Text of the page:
Skip navigation

Category Archives: Consulting

The interesting Gartner Blog Network also addresses Government 2.0 and the challenges the public sector faces to embrace new technology. A few days ago Andrea DiMaio posted an entry called “Vendors and Consultants Should Not Be Driving Government 2.0” a followup on his post from last July Why The IT Industry Could Derail Government 2.0″. Both entries discuss the influence vendors and IT consultants might have on e-Government initiatives and highlights that neither consultants nor vendors should drive Government 2.0. He points out an all time classic principal-agent dilemma. In this case: Do vendors and consultancies want to provide an optimal solution for Government 2.0 projects which might reduce IT spending significantly (e.g. by switching to Linux instead of sticking to Windows)? I differentiate three kind of external IT partners w.r.t. their own economic interests and stress some aspects on side of the public sector.

Vendors, Consultancies & Vendors and Consultancies

In the case of vendors this dilemma is apparent and everyone working for the public sector should be aware of this. Hence ideas coming from vendors should be considered carefully and evaluated against other ideas. In the case of consultancies it should be reasonable to assume that their solutions exhibit a greater degree of independence from proprietary IT solutions than vendors. However, consultancies differ in the degree of freedom from IT-vendors. Why do vendors such as Microsoft differentiate between “Certified Partner” and “Certified Gold Partner”? Assuming no economic interest would be naive. Really complicated the entire issue turns if consultancies are owned by IT vendors like Perot Systems (acquired by Dell). Hence, there are at least three categories of partners which the public sector deals with: 1) independent IT consultancies, 2) IT vendors and 3) IT consultacnies which are owned by IT vendors.

Public Sector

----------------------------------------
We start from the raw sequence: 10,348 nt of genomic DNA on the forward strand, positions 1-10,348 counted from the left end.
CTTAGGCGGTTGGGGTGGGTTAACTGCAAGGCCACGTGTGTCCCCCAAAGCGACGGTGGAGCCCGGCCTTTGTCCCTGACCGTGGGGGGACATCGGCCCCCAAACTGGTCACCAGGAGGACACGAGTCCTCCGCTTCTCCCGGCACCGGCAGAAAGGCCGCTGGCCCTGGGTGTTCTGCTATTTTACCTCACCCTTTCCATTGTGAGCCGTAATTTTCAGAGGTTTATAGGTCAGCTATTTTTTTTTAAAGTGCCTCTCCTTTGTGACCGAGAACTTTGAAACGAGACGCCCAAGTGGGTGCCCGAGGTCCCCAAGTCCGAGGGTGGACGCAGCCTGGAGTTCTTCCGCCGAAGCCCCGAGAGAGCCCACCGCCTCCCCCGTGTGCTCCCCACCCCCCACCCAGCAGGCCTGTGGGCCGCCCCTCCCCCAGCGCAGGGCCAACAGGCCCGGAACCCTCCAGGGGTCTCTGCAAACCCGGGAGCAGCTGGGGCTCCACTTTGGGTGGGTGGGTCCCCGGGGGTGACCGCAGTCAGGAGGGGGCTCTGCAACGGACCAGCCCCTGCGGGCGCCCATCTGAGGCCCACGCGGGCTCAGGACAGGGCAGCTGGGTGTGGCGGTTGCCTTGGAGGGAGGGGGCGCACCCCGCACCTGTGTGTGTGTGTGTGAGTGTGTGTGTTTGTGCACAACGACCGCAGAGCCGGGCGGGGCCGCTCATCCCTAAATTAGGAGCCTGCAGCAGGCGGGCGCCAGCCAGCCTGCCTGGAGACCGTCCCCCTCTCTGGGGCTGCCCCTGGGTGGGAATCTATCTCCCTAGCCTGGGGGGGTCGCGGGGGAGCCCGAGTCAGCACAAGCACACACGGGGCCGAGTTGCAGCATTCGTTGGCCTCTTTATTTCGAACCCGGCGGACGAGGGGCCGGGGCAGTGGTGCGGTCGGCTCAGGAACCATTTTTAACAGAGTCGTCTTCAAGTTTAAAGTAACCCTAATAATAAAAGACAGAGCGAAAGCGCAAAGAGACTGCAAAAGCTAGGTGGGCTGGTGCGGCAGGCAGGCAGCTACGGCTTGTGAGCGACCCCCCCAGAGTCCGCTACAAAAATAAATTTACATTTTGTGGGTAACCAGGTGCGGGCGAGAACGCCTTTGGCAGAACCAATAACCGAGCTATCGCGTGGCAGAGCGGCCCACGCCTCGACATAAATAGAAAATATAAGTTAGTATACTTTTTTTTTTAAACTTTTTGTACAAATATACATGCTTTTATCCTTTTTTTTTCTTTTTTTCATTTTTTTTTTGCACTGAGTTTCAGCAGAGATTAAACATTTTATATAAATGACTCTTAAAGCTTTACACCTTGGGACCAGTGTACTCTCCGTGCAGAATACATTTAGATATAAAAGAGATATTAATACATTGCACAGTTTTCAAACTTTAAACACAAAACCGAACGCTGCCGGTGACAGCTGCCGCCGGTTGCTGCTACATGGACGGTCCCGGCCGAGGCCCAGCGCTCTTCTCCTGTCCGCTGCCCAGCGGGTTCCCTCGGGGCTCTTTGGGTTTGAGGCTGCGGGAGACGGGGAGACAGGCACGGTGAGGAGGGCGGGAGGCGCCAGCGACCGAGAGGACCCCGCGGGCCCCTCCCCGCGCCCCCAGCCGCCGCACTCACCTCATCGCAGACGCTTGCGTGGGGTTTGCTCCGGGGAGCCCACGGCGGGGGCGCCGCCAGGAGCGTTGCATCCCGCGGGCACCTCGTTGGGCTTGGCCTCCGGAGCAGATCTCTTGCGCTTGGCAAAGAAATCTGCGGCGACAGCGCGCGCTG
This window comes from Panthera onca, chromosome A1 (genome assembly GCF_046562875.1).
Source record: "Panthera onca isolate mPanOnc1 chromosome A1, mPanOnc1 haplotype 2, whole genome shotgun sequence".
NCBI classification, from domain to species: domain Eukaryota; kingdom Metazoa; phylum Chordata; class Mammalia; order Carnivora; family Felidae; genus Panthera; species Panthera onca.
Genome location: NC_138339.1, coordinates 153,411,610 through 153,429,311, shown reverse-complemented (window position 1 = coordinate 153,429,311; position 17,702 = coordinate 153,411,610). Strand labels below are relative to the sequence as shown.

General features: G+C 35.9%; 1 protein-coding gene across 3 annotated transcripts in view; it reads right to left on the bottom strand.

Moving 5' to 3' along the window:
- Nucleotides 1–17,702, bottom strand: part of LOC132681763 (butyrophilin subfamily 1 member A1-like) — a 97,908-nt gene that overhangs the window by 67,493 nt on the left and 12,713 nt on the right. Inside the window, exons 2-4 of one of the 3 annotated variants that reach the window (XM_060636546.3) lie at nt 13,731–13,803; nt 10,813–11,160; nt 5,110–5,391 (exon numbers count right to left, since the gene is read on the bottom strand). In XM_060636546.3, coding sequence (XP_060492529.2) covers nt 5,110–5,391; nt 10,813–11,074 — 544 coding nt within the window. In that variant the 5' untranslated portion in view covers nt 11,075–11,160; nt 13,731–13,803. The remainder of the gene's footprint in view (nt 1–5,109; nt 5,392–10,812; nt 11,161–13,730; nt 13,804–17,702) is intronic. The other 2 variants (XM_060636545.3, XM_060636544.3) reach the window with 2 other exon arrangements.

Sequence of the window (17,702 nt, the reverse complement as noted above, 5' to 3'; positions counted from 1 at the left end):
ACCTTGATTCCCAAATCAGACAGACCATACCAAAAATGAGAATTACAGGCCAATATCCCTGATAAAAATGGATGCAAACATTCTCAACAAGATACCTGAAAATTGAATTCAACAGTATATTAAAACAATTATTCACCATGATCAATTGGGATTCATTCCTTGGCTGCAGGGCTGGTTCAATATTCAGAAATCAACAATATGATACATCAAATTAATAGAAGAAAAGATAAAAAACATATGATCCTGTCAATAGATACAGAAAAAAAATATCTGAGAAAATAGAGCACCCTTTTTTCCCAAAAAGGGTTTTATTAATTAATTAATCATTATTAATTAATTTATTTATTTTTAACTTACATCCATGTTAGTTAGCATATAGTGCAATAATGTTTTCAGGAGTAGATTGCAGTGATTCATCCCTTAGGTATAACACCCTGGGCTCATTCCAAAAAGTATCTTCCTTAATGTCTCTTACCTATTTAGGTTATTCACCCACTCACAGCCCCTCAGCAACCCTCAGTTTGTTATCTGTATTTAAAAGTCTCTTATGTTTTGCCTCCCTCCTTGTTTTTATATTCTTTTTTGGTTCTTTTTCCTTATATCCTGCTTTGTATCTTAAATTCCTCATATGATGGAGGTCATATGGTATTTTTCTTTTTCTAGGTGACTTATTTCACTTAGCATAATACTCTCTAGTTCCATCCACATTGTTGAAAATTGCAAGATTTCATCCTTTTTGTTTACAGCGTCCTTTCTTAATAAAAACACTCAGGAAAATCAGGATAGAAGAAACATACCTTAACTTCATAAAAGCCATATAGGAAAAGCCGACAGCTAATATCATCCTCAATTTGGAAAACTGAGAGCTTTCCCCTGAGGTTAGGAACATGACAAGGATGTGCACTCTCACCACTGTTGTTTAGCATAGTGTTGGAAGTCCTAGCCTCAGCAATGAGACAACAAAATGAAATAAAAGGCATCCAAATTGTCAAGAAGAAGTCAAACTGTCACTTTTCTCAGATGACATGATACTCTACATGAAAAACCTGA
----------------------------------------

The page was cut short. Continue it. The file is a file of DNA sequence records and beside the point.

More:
While IT initiatives in the private sector are either aimed to increase revenue or to cut costs the goals for governmental IT initiatives are less tangible. The first question is of political nature: Shall governmental IT strategies ease the bureaucratic burden of citizens or is it to gain more control about citizens? Hence, shall IT serve the citizens or the political system? It’s a question about power. Is this question answered a second one arises: How can one assure that bureaucrats implement a policy if “bureaucrats are people who are, at least, not entirely motivated by the general welfare or the interest of the state” as Niskanen stated? Is it realistic to ask bureaucrats help to make themselves obsolete because IT will take over their job?

While I agree with Andrea DiMaio’s analysis w.r.t. to vendors and consultancies I don’t perceive government and bureaucrats as the perfect decision maker either. This holds true especially in countries where the tradition of  the US “Freedom of Information Act” is missing and even more complicated in countries with a strong federalism like Germany. Hence, politicians, bureaucrats, vendors and consultants should always ask themself the question whether a certain IT project helps to facilitate the open society. If you’re answer is no, please don’t do it!